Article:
# Prove the following

Question:

Factorise

(i) 2x3 -3x2 -17x + 30

(ii) x3 -6x2 +11 x-6

(iii) x3 + x2 – 4x – 4

(iv) 3x3 – x2 – 3x +1

Thinking Process

(i) Firstly, find the prime factors of constant term in given polynomial.

(ii) Substitute these factors in place of x in given polynomial and find the minimum factor which satisfies given polynomial and write it in the form of a

linear polynomial.

(iii) Now, adjust the given polynomial in such a way that it becomes the product of two factors, one of them is a linear polynomial and other is a

quadratic polynomial.

(iv) Further, determine the factor of quadratic polynomial by splitting the middle term.

Solution:

(i) Let $p(x)=2 x^{3}-3 x^{2}-17 x+30$

Constant term of $p(x)=30$

$\therefore$ Factors of 30 are $\pm 1, \pm 2, \pm 3, \pm 5, \pm 6, \pm 10, \pm 15, \pm 30$

By trial, we find that $p(2)=0$, so $(x-2)$ is a factor of $p(x)$.

$\left[\because 2(2)^{3}-3(2)^{2}-17(2)+30=16-12-34+30=0\right]$

Now, we see that $2 x^{3}-3 x^{2}-17 x+30$

$=2 x^{3}-4 x^{2}+x^{2}-2 x-15 x+30$

$=2 x^{2}(x-2)+x(x-2)-15(x-2)$

$=(x-2)\left(2 x^{2}+x-15\right) \quad$ [taking $(x-2)$ common factor $]$

Now, $\left(2 x^{2}+x-15\right)$ can be factorised either by splitting the middle term or by using the factor theorem.

Now, $\quad\left(2 x^{2}+x-15\right)=2 x^{2}+6 x-5 x-15$  [by splitting the middle term]

$=2 x(x+3)-5(x+3)$

$=(x+3)(2 x-5)$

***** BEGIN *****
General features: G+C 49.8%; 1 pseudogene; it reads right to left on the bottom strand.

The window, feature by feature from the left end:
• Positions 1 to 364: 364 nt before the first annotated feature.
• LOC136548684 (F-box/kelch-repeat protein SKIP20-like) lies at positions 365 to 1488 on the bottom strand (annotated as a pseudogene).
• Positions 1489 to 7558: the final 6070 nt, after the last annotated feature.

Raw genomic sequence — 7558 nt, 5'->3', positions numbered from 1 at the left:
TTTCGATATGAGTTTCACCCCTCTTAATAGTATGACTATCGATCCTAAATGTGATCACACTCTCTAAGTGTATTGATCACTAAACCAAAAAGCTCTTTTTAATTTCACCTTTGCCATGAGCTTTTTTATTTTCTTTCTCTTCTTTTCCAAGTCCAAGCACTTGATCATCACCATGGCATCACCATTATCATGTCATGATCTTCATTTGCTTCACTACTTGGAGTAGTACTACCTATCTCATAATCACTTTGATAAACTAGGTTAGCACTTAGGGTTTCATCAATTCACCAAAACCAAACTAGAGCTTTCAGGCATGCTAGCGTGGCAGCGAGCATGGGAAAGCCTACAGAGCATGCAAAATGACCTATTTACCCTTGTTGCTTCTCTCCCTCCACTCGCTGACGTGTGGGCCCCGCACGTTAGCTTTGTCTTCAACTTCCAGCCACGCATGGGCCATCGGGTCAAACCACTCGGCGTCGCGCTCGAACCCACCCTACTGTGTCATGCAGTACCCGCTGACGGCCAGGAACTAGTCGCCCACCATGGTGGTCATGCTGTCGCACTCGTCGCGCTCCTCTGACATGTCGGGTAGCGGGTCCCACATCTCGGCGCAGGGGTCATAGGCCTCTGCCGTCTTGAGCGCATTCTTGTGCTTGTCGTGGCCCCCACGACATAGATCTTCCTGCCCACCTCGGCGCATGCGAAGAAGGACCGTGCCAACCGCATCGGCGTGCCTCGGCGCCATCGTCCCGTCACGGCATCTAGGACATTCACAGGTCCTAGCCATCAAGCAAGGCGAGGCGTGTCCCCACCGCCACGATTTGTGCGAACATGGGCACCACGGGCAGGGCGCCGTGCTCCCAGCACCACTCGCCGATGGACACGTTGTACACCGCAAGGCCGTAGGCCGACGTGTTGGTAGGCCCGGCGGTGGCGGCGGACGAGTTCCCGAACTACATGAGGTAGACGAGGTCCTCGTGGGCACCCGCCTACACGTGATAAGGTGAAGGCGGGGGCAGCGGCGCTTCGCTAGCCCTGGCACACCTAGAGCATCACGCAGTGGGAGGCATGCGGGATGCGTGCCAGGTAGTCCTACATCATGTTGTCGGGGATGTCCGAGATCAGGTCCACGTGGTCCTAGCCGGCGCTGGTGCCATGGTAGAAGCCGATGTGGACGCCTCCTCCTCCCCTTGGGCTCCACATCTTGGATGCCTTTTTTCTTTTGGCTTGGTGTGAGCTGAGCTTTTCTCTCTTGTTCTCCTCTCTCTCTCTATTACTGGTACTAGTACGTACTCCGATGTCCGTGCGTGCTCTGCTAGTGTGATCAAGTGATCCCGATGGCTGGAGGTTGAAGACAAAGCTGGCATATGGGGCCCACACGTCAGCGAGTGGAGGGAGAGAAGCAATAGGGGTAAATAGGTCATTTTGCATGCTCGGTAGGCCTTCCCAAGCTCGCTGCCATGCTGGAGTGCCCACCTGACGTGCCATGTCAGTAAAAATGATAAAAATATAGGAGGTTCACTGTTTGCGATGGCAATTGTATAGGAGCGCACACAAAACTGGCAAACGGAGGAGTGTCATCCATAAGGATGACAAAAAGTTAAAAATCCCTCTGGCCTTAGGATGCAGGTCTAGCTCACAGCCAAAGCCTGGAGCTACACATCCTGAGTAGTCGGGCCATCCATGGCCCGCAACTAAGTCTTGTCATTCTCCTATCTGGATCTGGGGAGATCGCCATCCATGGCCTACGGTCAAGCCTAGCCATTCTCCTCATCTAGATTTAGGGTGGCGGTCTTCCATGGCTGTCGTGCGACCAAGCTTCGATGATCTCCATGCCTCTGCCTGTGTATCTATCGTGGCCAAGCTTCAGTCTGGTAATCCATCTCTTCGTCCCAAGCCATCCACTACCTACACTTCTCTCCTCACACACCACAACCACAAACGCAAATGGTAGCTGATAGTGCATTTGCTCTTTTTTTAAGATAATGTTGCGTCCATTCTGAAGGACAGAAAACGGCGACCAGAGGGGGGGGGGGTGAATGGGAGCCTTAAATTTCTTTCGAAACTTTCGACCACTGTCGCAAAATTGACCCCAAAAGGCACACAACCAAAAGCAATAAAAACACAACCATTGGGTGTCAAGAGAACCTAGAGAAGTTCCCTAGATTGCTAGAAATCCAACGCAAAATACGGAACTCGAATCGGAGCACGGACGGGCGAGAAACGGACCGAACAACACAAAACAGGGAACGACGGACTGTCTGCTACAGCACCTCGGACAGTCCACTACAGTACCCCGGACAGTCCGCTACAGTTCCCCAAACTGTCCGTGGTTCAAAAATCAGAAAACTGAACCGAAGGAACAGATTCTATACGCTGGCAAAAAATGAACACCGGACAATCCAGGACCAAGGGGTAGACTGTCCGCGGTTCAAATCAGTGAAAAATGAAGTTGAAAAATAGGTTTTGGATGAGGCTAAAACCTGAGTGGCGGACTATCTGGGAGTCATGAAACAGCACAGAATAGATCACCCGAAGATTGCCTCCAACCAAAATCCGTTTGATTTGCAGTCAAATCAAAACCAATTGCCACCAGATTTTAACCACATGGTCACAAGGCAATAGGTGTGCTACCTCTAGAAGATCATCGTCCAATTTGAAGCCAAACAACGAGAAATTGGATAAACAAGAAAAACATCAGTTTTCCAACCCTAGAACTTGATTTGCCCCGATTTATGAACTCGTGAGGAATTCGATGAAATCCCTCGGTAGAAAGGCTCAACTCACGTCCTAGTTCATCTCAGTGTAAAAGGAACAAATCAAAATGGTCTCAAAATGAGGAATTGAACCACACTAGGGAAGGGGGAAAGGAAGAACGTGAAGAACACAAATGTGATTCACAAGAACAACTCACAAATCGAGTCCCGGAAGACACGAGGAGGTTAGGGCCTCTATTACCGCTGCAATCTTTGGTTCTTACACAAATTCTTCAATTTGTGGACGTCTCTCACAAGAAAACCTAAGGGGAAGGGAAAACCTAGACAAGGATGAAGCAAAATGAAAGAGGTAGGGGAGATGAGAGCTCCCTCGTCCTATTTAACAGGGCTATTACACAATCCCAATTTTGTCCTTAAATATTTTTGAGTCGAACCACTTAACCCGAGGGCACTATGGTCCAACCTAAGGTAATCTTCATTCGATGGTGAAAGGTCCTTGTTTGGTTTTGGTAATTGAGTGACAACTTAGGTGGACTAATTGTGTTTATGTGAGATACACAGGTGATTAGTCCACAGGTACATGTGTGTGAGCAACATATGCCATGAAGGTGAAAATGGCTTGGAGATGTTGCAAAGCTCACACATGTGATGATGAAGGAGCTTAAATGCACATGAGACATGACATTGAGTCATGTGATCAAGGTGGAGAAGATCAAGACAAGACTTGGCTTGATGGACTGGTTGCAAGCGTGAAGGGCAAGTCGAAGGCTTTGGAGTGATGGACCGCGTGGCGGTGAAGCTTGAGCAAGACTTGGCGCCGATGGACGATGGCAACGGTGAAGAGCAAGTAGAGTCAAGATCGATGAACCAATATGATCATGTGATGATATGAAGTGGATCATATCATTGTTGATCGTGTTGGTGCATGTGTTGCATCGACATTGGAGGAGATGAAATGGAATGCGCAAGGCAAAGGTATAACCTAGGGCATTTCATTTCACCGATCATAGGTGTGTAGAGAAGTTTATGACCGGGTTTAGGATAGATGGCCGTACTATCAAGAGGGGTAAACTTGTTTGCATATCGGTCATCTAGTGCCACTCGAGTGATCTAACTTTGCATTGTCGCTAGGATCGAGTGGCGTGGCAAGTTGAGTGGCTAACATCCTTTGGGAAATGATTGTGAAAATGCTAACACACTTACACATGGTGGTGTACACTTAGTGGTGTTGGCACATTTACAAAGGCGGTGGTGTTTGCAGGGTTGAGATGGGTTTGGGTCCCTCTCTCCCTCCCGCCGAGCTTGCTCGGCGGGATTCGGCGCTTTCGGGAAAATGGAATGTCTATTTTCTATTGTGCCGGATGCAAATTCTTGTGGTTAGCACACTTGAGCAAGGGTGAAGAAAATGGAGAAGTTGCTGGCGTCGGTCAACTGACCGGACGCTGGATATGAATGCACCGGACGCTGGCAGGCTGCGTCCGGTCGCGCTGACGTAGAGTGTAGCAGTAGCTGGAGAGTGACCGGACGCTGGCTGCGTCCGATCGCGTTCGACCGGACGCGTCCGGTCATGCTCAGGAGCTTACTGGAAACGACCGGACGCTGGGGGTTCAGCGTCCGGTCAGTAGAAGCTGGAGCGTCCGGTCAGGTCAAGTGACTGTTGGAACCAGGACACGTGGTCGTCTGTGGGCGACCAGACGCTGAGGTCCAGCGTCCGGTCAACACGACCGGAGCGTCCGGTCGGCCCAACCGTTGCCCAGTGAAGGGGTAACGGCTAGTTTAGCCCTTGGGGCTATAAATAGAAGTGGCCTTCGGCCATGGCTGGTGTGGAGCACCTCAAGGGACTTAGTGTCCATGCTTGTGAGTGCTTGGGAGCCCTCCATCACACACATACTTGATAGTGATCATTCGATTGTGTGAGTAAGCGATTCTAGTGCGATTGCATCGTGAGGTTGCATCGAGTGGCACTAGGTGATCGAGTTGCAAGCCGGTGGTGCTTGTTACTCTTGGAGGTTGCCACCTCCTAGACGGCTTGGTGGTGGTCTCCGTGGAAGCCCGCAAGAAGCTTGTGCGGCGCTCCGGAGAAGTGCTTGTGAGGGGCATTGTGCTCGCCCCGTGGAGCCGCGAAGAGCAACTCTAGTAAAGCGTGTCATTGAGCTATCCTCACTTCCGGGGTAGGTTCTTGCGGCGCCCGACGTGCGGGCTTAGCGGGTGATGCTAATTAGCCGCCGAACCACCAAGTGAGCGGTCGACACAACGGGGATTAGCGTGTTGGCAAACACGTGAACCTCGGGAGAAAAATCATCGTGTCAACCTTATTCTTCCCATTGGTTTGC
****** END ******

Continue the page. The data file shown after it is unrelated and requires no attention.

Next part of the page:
$\therefore$$2 x^{3}-3 x^{2}-17 x+30=(x-2)(x+3)(2 x-5) (ii) Let p(x)=x^{3}-6 x^{2}+11 x-6 Constant term of p(x)=-6 Factors of -6 are \pm 1, \pm 2, \pm 3, \pm 6. By trial, we find that p(1)=0, so (x-1) is a factor of p(x). \left[\because(1)^{3}-6(1)^{2}+11(1)-6=1-6+11-6=0\right] Now, we see that x^{3}-6 x^{2}+11 x-6 =x^{3}-x^{2}-5 x^{2}+5 x+6 x-6 \left.\left.=x^{2}(x-1)-5 x x-1\right)+6 x-1\right) =(x-1)\left(x^{2}-5 x+6\right) [taking (x-1) common factor] Now, \quad\left(x^{2}-5 x+6\right)=x^{2}-3 x-2 x+6 [by splitting the middle term] =x(x-3)-2(x-3) =(x-3)(x-2) \therefore \quad x^{3}-6 x^{2}+11 x-6=(x-1)(x-2)(x-3) (iii) Let p(x)=x^{3}+x^{2}-4 x-4 Constant term of p(x)=-4 Factors of -4 are \pm 1, \pm 2, \pm 4. By trial, we find that p(-1)=0, so (x+1) is a factor of p(x). Now, we see that x^{3}+x^{2}-4 x-4 =x^{2}(x+1)-4(x+1) =(x+1)\left(x^{2}-4\right)$$\quad[$ taking $(x+1)$ common factor $]$

Now, $x^{2}-4=x^{2}-2^{2}$

$=(x+2)(x-2) \quad$ [using identity, $\left.a^{2}-b^{2}=(a-b)(a+b)\right]$

$\therefore \quad x^{3}+x^{2}-4 x-4=(x+1)(x-2)(x+2)$

(lv) Let $p(x)=3 x^{3}-x^{2}-3 x+1$

Constant term of $p(x)=1$

Factor of 1 are $\pm 1$.

By trial, we find that $p(1)=0$, so $(x-1)$ is a factor of $p(x)$.

Now, we see that $3 x^{3}-x^{2}-3 x+1$

$=3 x^{3}-3 x^{2}+2 x^{2}-2 x-x+1$

$=3 x^{2}(x-1)+2 x(x-1)-1(x-1)$

$=(x-1)\left(3 x^{2}+2 x-1\right)$

Now, $\quad\left(3 x^{2}+2 x-1\right)=3 x^{2}+3 x-x-1$   [by splitting middle term]

$=3 x(x+1)-1(x+1)=(x+1)(3 x-1)$

$\therefore \quad 3 x^{3}-x^{2}-3 x+1=(x-1)(x+1)(3 x-1)$

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